Storytime on Thursday as usual, yay!
And this time, it’s Dallas’s turn again. Come on out, buddy.
So last week/on Sunday, Wolfgang had some -interesting things- happen to him. And noooow, we’re back to Dallas and his interesting things.
-bad job at hiding spoilers-
Just catch up here.
And now, presenting Part 8!
A piping hot mess
I did go to sleep after my powers mysteriously turned back on. Only it took just a little bit longer because I was out of practice restraining the abilities and teleported out of my bed from nervousness a couple of times.
How could this happen? Who could have done it? Why?
If my accidental power usage hadn’t tired me further enough to finally get to sleep, I probably would have been up all night trying to puzzle it out.
For the first time in months, I slept through my alarm. When I woke up, it was already a few minutes past six. The sun was already up and I could hear Mushroom snuffling around his bowl.
I shot upright in bed, instantly awake. Already wasted a half hour I could have been at work figuring this out. I needed to ask about that fire. Figure out who could have possibly gotten the controls to turn back on the superpowers. Did Mr. Fernsby have his back? The other heroes?
I tumbled out of bed and quickly got dressed. I collected my papers back up as fast as I could, fed Mushroom and ran out to my car, bringing a comb in my pocket to get my hair in order. I’d gotten out of the habit of breakfast and didn’t have time anyway.
It was a bit tricky trying to comb my hair while I drove. Especially since I’d slept oddly and one side refused to lay down completely flat. I had to give it up in favor of concentrating on driving.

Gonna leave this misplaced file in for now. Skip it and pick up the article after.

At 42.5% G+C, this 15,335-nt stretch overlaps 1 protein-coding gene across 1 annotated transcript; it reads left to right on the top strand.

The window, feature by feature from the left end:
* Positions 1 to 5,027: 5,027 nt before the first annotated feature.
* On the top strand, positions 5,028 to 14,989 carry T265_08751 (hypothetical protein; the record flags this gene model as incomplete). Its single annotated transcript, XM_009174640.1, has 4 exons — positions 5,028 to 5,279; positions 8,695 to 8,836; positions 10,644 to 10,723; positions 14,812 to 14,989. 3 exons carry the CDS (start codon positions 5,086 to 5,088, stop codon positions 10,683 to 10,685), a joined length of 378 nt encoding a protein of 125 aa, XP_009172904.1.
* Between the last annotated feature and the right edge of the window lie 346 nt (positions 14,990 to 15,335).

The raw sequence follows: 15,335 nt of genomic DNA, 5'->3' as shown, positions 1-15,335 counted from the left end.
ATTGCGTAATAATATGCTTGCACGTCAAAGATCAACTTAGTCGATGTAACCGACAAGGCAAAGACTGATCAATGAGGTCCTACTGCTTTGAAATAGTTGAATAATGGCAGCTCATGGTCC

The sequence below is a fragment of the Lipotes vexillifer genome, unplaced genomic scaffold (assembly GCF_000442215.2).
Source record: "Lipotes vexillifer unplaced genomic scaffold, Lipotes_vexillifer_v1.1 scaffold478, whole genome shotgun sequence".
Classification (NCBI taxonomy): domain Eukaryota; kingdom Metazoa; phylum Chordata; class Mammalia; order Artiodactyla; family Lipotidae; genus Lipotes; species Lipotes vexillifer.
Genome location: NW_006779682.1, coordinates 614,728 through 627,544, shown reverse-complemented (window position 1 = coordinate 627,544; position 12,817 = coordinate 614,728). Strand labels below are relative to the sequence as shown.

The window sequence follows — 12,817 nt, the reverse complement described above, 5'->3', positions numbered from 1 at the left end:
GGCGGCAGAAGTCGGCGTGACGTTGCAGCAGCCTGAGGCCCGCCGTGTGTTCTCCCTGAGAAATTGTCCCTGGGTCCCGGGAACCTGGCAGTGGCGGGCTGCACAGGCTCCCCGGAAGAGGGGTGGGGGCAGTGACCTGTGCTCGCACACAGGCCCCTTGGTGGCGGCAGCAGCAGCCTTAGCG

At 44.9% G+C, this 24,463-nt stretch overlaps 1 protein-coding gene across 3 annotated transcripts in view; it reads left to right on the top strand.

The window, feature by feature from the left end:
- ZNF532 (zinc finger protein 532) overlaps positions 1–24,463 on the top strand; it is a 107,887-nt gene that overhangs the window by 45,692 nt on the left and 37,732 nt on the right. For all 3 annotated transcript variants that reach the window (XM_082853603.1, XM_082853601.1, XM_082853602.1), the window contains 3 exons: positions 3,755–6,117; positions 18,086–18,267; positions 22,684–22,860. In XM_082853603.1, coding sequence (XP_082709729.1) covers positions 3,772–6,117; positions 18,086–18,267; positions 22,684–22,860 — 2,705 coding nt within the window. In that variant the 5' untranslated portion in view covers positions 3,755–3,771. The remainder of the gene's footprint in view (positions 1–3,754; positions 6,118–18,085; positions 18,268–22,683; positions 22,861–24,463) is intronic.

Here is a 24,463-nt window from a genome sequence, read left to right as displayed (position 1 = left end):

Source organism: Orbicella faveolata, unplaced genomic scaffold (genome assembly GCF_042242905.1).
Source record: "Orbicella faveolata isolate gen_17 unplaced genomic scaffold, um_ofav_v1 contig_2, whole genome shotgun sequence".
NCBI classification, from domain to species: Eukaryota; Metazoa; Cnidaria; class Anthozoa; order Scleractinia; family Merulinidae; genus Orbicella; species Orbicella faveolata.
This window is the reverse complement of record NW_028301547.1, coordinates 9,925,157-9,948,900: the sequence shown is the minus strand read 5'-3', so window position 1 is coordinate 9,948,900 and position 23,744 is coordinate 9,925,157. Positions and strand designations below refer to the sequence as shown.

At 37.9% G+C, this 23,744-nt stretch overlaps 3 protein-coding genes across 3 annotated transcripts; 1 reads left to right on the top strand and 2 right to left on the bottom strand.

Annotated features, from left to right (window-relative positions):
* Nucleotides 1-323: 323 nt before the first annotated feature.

The sun’s higher angle reminded me every second that I’d woken up late and I needed to hurry.
I bit down on my lip hard as I came around the corner and headed down into the parking garage. At least I could lay out what I needed to do mentally. And it was a little easier this morning since I didn’t have a headache.
Research the fire and the power switches. Find out a little bit and wait until at least after nine to call Mr. Fernsby . . . no, wait, he’d be at work too and I’d probably interrupt him. Darn, he probably already was at work, since he started at six. Maybe I could call around lunchtime.
I went down a couple of levels and parked my truck in the usual spot. The level was nearly empty, as usual. Just one dusty old car parked in the corner.
I got out, grabbing my keys and reaching over for my bag. My face reddened a little as I pulled it out.
I’d stuffed the papers in the wrong bag. This was my Captain America backpack, not the professional, black one that was specifically for carrying official papers.
I winced as I looked down at it. I liked the backpack, but . . .
This isn’t professional. No, no . . . do I go back and . . .? No, I don’t have any time for that . . . It’s already six-fifteen.
My hands flickered blue for a second and all of a sudden, I was standing over against the other wall, the backpack still gripped in my hands.
I jumped a little, then straightened up. I took a deep breath as I went back to lock up my car. After not having these powers for over a year, I’d forgotten how easy it was to let them out of control if I wasn’t paying attention. I seemed to always teleport when I was nervous. Forcefields sometimes happened by accident when I was scared.
And I had them back now.
God, why . . .
I swung the backpack over my shoulder and went over to the elevator. It was the only bag I had and sometimes a bit of professionalism had to be sacrificed for efficiency.
I stepped into the elevator and the doors slid shut. I saw a little of my reflection on the metal and realized my hair was still sticking out on one side.
Darn it. I fumbled for my comb, making the most of the elevator ride up to get my hair looking presentable.
The doors slid open with a ding, leading into the hallway of the SPI building. Many more people were around than usually were when I showed up. Other agents carried papers from one place to another and got their coffee from the break room before shuffling off to work.
I didn’t think I needed the extra boost of coffee this morning. I’d slept in, and . . . well, the adrenaline from this new, somewhat terrifying development was keeping me awake very well.